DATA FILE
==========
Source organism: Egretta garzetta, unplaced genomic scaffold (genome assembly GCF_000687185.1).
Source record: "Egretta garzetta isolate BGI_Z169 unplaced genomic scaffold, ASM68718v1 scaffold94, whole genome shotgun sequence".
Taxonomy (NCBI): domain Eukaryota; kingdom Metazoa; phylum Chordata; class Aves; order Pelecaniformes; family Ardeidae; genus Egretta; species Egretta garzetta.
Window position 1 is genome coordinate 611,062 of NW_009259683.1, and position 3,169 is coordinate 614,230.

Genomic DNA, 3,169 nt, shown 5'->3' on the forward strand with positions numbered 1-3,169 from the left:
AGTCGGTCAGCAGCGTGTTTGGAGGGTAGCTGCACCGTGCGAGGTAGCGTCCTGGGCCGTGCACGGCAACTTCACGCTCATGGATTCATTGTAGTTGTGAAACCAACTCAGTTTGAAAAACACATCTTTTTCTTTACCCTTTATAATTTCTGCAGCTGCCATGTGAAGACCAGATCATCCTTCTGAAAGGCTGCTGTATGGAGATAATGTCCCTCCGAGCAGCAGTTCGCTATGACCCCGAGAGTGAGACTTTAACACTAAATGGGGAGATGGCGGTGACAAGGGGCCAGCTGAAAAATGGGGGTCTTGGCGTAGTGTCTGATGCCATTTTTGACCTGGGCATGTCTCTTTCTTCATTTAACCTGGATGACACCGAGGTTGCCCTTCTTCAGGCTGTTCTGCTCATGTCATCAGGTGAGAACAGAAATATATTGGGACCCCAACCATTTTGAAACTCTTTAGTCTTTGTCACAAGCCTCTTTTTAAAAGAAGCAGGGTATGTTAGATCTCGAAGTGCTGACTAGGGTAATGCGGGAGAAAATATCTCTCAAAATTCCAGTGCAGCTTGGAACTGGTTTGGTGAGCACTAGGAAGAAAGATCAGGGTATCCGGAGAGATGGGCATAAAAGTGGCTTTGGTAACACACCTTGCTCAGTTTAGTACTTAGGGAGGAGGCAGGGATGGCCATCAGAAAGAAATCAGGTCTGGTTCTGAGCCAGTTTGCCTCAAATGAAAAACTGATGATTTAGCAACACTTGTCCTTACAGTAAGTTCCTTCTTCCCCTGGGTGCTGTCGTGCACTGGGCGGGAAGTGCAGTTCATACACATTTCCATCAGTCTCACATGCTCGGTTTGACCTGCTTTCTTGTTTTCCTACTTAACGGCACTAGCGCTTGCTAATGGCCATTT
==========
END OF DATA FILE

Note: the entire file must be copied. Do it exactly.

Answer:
Source organism: Egretta garzetta, unplaced genomic scaffold (genome assembly GCF_000687185.1).
Source record: "Egretta garzetta isolate BGI_Z169 unplaced genomic scaffold, ASM68718v1 scaffold94, whole genome shotgun sequence".
Taxonomy (NCBI): domain Eukaryota; kingdom Metazoa; phylum Chordata; class Aves; order Pelecaniformes; family Ardeidae; genus Egretta; species Egretta garzetta.
Window position 1 is genome coordinate 611,062 of NW_009259683.1, and position 3,169 is coordinate 614,230.

Genomic DNA, 3,169 nt, shown 5'->3' on the forward strand with positions numbered 1-3,169 from the left:
AGTCGGTCAGCAGCGTGTTTGGAGGGTAGCTGCACCGTGCGAGGTAGCGTCCTGGGCCGTGCACGGCAACTTCACGCTCATGGATTCATTGTAGTTGTGAAACCAACTCAGTTTGAAAAACACATCTTTTTCTTTACCCTTTATAATTTCTGCAGCTGCCATGTGAAGACCAGATCATCCTTCTGAAAGGCTGCTGTATGGAGATAATGTCCCTCCGAGCAGCAGTTCGCTATGACCCCGAGAGTGAGACTTTAACACTAAATGGGGAGATGGCGGTGACAAGGGGCCAGCTGAAAAATGGGGGTCTTGGCGTAGTGTCTGATGCCATTTTTGACCTGGGCATGTCTCTTTCTTCATTTAACCTGGATGACACCGAGGTTGCCCTTCTTCAGGCTGTTCTGCTCATGTCATCAGGTGAGAACAGAAATATATTGGGACCCCAACCATTTTGAAACTCTTTAGTCTTTGTCACAAGCCTCTTTTTAAAAGAAGCAGGGTATGTTAGATCTCGAAGTGCTGACTAGGGTAATGCGGGAGAAAATATCTCTCAAAATTCCAGTGCAGCTTGGAACTGGTTTGGTGAGCACTAGGAAGAAAGATCAGGGTATCCGGAGAGATGGGCATAAAAGTGGCTTTGGTAACACACCTTGCTCAGTTTAGTACTTAGGGAGGAGGCAGGGATGGCCATCAGAAAGAAATCAGGTCTGGTTCTGAGCCAGTTTGCCTCAAATGAAAAACTGATGATTTAGCAACACTTGTCCTTACAGTAAGTTCCTTCTTCCCCTGGGTGCTGTCGTGCACTGGGCGGGAAGTGCAGTTCATACACATTTCCATCAGTCTCACATGCTCGGTTTGACCTGCTTTCTTGTTTTCCTACTTAACGGCACTAGCGCTTGCTAATGGCCATTT